David Moseley

Wheels of Fortune

2015-11-20 13:27

David Moseley

I’ve endured hair-rising drives before. After all, this is South Africa, where leaving your driveway to join a road requires more courage than a bungee jump leap of faith.

At varsity my old chum packed three of us into his VW Beetle just days after getting his licence (appropriately, at some sleepy KwaZulu-Natal south coast holiday town) and took us on a short trip from Grahamstown to Port Alfred that required a lot of drinking to forget. To this day I still squeal in terror while driving the windy, worn out R67 to the coast.

Driving once in Europe I managed to terrify myself thanks to a combination of night time discombobulation, the unholy scenario of a left-hand drive and the daft policy of letting cars drive on the wrong side of the road.

As a truck inched towards me I saw the bright, flickering lights calling me to a peaceful afterlife, realising in the nick of time that it was actually the panicked truck driver notifying the Idiot South Africa Abroad that right is right, not left.

On honeymoon, our Roman taxi driver was so excited to have “visitors from Africa” in his car that he sped through the Eternal City at a speed Enzo Ferrari would have appreciated, waving manically at the ancient sights while babbling away in what was no doubt very educational Italian.

But like they say in the classics, there’s no place like home, and certainly nothing to match home grown driving.

Last month my wife arranged an Uber driver so we could both enjoy a night out for my birthday. Apart from one gentleman driver, who insisted that a short drive from my home to Newlands rugby stadium necessitated a short, directionally-challenged detour via the CBD of Cape Town, Uber has been a grand addition to our roads (in my view, at least).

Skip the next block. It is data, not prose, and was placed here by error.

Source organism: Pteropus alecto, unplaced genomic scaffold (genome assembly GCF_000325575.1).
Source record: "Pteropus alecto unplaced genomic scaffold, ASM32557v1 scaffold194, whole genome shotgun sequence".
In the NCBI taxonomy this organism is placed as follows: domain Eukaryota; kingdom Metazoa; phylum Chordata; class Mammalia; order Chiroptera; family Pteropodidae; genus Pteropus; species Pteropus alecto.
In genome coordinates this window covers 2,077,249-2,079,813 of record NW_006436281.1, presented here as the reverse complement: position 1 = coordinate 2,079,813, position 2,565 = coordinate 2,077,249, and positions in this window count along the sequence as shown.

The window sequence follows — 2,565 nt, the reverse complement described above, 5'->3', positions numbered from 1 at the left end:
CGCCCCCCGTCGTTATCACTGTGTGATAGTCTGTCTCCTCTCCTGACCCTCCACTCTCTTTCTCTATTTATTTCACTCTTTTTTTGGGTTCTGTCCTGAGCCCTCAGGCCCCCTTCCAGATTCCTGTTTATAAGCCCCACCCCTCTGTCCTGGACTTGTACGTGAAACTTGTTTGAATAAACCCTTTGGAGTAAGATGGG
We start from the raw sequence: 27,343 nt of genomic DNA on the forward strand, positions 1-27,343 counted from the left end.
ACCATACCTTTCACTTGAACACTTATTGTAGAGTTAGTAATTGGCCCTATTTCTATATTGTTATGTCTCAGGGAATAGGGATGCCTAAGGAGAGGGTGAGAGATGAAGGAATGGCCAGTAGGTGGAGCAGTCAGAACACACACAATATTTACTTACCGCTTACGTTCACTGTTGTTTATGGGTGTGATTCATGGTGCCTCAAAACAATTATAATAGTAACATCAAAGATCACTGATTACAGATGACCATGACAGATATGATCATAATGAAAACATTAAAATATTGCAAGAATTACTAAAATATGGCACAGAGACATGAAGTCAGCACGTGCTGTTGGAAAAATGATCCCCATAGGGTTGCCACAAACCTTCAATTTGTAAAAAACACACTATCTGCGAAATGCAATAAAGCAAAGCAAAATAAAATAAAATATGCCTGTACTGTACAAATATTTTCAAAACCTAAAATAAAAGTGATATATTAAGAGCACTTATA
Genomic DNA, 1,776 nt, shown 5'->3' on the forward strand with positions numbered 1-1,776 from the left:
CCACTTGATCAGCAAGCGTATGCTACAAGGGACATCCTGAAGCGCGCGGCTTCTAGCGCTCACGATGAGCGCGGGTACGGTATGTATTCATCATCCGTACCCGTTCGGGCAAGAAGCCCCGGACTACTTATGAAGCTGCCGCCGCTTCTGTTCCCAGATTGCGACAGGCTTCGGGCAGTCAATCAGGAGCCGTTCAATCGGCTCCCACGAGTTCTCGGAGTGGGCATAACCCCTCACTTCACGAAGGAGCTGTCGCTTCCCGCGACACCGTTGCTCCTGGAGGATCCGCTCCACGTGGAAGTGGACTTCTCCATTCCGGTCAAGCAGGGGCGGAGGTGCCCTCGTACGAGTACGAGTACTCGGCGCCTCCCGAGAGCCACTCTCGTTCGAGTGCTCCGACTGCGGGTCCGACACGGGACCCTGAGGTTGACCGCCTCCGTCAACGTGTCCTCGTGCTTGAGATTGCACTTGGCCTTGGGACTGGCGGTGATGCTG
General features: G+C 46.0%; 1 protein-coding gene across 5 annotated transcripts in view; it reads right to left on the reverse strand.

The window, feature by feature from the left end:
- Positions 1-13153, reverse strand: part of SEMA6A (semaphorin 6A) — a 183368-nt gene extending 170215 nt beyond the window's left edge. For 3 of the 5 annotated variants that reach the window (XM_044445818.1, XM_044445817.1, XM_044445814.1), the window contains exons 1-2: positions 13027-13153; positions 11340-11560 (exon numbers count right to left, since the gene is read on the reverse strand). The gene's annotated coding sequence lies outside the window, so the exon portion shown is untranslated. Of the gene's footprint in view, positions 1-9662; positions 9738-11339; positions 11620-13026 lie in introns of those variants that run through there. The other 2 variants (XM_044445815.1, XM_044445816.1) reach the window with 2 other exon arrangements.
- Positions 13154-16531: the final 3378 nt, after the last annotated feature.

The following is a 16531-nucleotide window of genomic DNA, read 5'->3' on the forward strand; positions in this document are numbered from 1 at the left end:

The omens on this occasion, however, we’re not promising. As we sat down in the back of the car, a beaming nutty professor type, possible retiree from the Potions Department of Hogwarts, turned to face us. “You like music?” she asked excitedly. Uh, ja, sure. Who doesn’t? “Great,” she said, and with a mad cackle, sped out of our driveway fiddling with the radio.

Moments later, Professor Trelawney, still jumping between stations, was attempting to join the highway, admirably doing her best to avoid using any of the car’s perfectly functioning mirrors. “What is this,” she asked of no one in particular, “Indian music? Why do they have Indian music on the radio?” (It was simply Major Lazer & DJ Snake’s ‘Lean On’, in case you’re wondering).

Hugging each other tightly, my wife and I whispered our goodbyes, only to be interrupted by the delightfully non sequiturish, “Hey, can you guys smell samosas? I can smell samosas? Do you like samosas? I like samosas?”.

Baffled, we just closed our eyes and hoped for the best as the car roared up Cape Town’s notorious, in that it’s an exceptionally straight forward piece of road that manages to flummox drivers daily, Hospital Bend.

By some miracle, and perhaps the divine intervention of 645 gods we committed our lives to during the drive, our Whacky Races driver got us within walking distance of our destination. “There it is,” my wife blurted like a twitcher spotting the reclusive Cape Parrot for the first time. “Stop here, right here,” she said.

Without skipping a beat, the driver stopped – in the middle of the road, on an uphill slope and with a stream of cars behind us.

Oblivious to the screeching and the honks, she turned to face us. “Ah, that wasn’t so bad, so quick too. Have a fun evening, see you again soon,” she said as we clambered breathlessly out the car, irate motorists gesticulating madly at the driver’s window.

Sitting down in the restaurant bar, the barman asked, “anything to drink.” Everything, please. Everything.

- Follow @david_moseley on Twitter.

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